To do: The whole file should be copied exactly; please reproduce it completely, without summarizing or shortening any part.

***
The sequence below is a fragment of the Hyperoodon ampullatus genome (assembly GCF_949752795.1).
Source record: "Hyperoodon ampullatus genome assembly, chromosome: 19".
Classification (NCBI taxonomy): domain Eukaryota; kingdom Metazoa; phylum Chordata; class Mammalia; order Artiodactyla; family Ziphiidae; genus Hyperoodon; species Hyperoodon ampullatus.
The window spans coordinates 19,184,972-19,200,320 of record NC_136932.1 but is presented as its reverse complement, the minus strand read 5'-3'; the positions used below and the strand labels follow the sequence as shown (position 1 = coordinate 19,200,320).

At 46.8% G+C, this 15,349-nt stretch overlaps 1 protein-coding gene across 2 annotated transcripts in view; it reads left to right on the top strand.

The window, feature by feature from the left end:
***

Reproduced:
The sequence below is a fragment of the Hyperoodon ampullatus genome (assembly GCF_949752795.1).
Source record: "Hyperoodon ampullatus genome assembly, chromosome: 19".
Classification (NCBI taxonomy): domain Eukaryota; kingdom Metazoa; phylum Chordata; class Mammalia; order Artiodactyla; family Ziphiidae; genus Hyperoodon; species Hyperoodon ampullatus.
The window spans coordinates 19,184,972-19,200,320 of record NC_136932.1 but is presented as its reverse complement, the minus strand read 5'-3'; the positions used below and the strand labels follow the sequence as shown (position 1 = coordinate 19,200,320).

At 46.8% G+C, this 15,349-nt stretch overlaps 1 protein-coding gene across 2 annotated transcripts in view; it reads left to right on the top strand.

The window, feature by feature from the left end: